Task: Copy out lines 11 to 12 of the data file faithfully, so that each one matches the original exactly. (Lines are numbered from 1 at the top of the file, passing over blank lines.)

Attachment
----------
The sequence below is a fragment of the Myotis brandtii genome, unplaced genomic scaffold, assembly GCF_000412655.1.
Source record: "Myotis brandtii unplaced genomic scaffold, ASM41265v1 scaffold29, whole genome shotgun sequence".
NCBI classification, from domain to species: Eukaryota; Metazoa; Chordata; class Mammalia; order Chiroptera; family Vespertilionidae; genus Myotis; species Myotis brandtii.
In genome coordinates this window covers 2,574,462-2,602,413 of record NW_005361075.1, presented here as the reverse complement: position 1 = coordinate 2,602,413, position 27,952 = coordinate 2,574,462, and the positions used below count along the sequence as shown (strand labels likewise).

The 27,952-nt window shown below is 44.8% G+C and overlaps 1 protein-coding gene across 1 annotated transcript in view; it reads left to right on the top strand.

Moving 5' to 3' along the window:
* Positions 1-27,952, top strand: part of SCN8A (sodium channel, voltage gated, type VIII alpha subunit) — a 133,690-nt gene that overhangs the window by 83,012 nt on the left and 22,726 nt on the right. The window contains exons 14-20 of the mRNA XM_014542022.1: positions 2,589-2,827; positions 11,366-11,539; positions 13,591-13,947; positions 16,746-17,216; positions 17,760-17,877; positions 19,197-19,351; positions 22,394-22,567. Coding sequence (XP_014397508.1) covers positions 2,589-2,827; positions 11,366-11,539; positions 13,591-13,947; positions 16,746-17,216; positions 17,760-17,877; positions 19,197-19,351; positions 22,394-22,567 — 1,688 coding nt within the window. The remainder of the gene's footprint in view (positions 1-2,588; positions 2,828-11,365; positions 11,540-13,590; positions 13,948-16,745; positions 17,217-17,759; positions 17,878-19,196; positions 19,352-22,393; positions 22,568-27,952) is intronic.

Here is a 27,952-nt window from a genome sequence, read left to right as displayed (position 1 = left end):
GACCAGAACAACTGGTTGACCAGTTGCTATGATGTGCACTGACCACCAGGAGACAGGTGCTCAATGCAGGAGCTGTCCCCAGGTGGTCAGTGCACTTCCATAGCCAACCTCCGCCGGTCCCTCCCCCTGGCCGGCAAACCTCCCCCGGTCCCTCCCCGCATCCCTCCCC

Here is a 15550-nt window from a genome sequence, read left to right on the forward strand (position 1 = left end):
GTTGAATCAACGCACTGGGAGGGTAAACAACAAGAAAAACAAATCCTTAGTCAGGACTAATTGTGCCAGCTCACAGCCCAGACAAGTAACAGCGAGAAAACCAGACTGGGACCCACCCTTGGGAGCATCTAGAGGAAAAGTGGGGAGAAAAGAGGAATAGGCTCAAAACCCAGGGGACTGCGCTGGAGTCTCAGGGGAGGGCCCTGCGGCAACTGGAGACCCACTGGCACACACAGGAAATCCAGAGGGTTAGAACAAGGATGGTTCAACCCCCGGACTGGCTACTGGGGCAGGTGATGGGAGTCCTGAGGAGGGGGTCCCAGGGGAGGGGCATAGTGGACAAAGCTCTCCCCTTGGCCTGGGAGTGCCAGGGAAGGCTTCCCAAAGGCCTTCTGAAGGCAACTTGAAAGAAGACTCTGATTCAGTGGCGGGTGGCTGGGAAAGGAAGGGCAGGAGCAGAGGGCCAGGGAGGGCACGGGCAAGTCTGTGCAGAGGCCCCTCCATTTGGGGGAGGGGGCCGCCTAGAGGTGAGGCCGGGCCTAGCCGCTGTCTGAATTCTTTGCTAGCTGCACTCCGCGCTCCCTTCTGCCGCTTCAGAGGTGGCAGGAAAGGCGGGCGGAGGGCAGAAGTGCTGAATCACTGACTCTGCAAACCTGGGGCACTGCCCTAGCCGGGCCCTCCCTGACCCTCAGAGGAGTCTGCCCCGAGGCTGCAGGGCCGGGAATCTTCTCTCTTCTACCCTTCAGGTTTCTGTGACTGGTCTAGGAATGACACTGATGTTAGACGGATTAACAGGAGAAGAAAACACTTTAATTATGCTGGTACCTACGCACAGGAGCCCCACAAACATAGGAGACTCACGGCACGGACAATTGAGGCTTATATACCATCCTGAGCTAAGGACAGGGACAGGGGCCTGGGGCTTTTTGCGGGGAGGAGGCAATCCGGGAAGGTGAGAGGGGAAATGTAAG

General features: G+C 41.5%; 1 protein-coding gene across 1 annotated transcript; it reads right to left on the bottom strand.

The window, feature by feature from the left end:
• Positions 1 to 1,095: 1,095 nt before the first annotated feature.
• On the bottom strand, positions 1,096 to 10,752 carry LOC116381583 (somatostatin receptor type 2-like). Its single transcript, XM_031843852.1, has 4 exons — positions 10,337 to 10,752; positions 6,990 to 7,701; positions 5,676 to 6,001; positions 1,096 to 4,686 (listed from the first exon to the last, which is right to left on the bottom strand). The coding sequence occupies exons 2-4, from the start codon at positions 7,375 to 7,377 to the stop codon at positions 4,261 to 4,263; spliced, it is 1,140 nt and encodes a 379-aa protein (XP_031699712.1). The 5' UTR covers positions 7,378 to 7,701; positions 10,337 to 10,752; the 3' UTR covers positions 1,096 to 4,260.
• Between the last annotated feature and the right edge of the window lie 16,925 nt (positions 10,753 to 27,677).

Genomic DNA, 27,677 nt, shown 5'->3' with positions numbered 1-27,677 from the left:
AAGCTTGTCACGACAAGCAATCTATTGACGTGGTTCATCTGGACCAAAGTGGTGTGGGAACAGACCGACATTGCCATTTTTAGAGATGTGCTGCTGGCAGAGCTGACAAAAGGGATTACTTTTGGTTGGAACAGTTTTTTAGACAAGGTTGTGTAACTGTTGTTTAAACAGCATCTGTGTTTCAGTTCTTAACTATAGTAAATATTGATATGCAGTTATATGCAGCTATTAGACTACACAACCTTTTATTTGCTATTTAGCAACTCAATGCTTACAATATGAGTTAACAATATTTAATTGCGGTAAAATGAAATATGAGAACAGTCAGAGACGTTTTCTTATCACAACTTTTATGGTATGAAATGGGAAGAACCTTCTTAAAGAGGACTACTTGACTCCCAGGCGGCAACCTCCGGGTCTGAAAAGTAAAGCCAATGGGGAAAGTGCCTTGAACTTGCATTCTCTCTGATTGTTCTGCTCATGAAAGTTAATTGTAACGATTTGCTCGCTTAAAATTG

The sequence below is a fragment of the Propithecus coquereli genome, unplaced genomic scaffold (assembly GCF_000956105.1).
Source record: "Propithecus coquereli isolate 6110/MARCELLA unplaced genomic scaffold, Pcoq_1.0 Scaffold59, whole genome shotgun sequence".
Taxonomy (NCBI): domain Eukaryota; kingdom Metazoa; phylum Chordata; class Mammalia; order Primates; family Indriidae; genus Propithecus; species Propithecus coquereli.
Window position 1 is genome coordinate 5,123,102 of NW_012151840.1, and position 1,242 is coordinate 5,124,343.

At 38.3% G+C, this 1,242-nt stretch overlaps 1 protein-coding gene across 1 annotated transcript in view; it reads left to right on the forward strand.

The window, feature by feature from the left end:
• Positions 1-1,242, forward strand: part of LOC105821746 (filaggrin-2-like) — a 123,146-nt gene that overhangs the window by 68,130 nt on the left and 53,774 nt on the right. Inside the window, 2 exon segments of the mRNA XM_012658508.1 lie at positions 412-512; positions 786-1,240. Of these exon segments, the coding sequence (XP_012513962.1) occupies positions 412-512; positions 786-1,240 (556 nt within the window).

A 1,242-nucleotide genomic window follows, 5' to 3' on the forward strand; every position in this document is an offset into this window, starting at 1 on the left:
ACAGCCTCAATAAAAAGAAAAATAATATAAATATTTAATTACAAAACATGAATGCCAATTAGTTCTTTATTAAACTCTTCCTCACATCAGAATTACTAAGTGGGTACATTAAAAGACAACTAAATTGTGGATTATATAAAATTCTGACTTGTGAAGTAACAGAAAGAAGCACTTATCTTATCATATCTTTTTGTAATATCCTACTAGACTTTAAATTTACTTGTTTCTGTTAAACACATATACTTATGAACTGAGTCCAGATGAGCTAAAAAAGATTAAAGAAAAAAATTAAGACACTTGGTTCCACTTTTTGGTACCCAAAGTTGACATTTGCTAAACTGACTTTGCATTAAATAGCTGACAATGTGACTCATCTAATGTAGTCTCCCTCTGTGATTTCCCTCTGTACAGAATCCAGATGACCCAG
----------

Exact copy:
GTTGAATCAACGCACTGGGAGGGTAAACAACAAGAAAAACAAATCCTTAGTCAGGACTAATTGTGCCAGCTCACAGCCCAGACAAGTAACAGCGAGAAAACCAGACTGGGACCCACCCTTGGGAGCATCTAGAGGAAAAGTGGGGAGAAAAGAGGAATAGGCTCAAAACCCAGGGGACTGCGCTGGAGTCTCAGGGGAGGGCCCTGCGGCAACTGGAGACCCACTGGCACACACAGGAAATCCAGAGGGTTAGAACAAGGATGGTTCAACCCCCGGACTGGCTACTGGGGCAGGTGATGGGAGTCCTGAGGAGGGGGTCCCAGGGGAGGGGCATAGTGGACAAAGCTCTCCCCTTGGCCTGGGAGTGCCAGGGAAGGCTTCCCAAAGGCCTTCTGAAGGCAACTTGAAAGAAGACTCTGATTCAGTGGCGGGTGGCTGGGAAAGGAAGGGCAGGAGCAGAGGGCCAGGGAGGGCACGGGCAAGTCTGTGCAGAGGCCCCTCCATTTGGGGGAGGGGGCCGCCTAGAGGTGAGGCCGGGCCTAGCCGCTGTCTGAATTCTTTGCTAGCTGCACTCCGCGCTCCCTTCTGCCGCTTCAGAGGTGGCAGGAAAGGCGGGCGGAGGGCAGAAGTGCTGAATCACTGACTCTGCAAACCTGGGGCACTGCCCTAGCCGGGCCCTCCCTGACCCTCAGAGGAGTCTGCCCCGAGGCTGCAGGGCCGGGAATCTTCTCTCTTCTACCCTTCAGGTTTCTGTGACTGGTCTAGGAATGACACTGATGTTAGACGGATTAACAGGAGAAGAAAACACTTTAATTATGCTGGTACCTACGCACAGGAGCCCCACAAACATAGGAGACTCACGGCACGGACAATTGAGGCTTATATACCATCCTGAGCTAAGGACAGGGACAGGGGCCTGGGGCTTTTTGCGGGGAGGAGGCAATCCGGGAAGGTGAGAGGGGAAATGTAAG

General features: G+C 41.5%; 1 protein-coding gene across 1 annotated transcript; it reads right to left on the bottom strand.